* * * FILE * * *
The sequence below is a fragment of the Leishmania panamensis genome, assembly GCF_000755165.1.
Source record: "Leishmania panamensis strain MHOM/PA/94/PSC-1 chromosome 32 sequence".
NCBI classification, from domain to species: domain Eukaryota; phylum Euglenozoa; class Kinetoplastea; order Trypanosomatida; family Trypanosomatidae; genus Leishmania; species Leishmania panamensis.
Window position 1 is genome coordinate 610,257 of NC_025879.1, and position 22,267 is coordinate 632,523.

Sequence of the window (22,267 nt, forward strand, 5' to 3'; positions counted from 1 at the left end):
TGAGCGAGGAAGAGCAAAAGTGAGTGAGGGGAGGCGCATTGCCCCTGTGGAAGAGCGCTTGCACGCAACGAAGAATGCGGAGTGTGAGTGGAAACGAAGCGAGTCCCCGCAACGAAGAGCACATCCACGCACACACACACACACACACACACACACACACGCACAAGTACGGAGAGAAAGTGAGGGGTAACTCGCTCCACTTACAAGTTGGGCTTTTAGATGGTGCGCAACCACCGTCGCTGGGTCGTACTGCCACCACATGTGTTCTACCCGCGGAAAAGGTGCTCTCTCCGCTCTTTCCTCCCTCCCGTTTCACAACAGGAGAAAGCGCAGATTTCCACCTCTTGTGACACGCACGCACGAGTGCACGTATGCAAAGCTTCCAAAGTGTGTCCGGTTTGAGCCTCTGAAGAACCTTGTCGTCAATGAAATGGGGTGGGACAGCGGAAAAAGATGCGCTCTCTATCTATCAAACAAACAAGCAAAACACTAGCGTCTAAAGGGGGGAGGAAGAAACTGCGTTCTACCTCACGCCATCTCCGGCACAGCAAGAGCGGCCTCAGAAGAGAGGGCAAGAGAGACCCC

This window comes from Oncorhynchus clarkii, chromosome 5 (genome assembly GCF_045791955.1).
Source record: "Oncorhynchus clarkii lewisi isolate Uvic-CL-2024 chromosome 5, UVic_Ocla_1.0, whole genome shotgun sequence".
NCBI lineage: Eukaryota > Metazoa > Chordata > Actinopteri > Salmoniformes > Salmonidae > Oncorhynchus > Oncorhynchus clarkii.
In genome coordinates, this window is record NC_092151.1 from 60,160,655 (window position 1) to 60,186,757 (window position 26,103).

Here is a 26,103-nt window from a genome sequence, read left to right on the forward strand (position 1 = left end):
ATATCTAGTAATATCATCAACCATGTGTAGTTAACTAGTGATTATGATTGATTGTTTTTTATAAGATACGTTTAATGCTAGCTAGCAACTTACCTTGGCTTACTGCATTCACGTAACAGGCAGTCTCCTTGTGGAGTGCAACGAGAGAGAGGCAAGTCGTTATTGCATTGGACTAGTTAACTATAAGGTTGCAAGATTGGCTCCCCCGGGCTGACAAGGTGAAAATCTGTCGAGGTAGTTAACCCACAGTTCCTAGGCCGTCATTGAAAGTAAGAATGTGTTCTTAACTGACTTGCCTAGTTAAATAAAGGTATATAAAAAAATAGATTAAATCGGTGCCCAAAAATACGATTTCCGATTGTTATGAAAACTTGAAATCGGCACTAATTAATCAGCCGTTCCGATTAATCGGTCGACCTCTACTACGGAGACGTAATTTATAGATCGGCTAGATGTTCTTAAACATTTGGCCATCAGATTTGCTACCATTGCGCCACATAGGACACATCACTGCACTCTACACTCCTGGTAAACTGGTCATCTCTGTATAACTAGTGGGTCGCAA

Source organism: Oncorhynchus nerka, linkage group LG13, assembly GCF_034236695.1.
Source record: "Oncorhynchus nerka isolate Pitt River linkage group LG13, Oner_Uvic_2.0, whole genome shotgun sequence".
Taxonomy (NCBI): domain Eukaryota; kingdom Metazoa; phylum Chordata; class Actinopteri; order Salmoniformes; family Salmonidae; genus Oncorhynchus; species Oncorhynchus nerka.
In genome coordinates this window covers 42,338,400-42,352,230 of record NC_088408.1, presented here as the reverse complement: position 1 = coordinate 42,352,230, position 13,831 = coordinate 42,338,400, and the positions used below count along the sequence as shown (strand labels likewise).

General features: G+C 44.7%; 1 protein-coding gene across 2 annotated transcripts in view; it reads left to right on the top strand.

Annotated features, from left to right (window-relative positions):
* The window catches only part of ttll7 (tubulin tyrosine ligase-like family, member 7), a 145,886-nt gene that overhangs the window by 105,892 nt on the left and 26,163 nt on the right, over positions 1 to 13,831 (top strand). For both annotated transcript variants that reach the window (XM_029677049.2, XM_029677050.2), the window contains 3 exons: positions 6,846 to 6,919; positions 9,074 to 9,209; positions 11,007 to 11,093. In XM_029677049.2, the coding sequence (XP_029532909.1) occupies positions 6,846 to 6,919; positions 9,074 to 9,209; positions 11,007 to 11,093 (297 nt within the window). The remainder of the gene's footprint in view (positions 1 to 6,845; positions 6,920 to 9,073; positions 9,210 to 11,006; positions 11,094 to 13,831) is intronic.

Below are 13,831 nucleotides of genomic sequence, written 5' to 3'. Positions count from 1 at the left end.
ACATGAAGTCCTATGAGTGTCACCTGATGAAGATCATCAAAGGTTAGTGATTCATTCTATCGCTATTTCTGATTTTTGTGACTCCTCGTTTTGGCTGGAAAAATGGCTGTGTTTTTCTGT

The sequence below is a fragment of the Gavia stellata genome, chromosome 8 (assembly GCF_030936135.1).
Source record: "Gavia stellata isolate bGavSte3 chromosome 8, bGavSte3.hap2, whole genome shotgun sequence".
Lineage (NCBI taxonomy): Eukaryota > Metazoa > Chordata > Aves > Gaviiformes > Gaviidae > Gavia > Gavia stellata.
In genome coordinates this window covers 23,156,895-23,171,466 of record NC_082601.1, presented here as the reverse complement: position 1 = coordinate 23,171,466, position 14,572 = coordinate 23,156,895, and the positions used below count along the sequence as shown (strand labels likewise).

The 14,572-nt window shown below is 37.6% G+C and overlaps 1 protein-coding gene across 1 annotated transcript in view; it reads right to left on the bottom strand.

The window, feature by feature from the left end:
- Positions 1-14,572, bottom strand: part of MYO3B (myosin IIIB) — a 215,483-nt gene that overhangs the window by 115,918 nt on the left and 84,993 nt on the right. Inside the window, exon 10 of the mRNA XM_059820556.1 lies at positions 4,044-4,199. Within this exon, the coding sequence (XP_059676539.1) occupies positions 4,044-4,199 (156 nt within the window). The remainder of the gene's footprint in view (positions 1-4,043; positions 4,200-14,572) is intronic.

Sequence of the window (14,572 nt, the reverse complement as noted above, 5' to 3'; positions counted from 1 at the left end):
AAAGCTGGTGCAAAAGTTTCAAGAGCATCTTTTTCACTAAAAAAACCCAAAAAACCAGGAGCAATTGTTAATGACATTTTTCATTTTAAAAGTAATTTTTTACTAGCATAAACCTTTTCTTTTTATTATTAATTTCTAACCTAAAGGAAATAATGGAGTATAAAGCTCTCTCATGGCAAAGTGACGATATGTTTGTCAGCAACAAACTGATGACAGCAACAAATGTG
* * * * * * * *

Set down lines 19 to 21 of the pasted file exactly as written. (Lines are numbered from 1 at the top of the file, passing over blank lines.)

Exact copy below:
* The window catches only part of ttll7 (tubulin tyrosine ligase-like family, member 7), a 145,886-nt gene that overhangs the window by 105,892 nt on the left and 26,163 nt on the right, over positions 1 to 13,831 (top strand). For both annotated transcript variants that reach the window (XM_029677049.2, XM_029677050.2), the window contains 3 exons: positions 6,846 to 6,919; positions 9,074 to 9,209; positions 11,007 to 11,093. In XM_029677049.2, the coding sequence (XP_029532909.1) occupies positions 6,846 to 6,919; positions 9,074 to 9,209; positions 11,007 to 11,093 (297 nt within the window). The remainder of the gene's footprint in view (positions 1 to 6,845; positions 6,920 to 9,073; positions 9,210 to 11,006; positions 11,094 to 13,831) is intronic.

Below are 13,831 nucleotides of genomic sequence, written 5' to 3'. Positions count from 1 at the left end.
ACATGAAGTCCTATGAGTGTCACCTGATGAAGATCATCAAAGGTTAGTGATTCATTCTATCGCTATTTCTGATTTTTGTGACTCCTCGTTTTGGCTGGAAAAATGGCTGTGTTTTTCTGT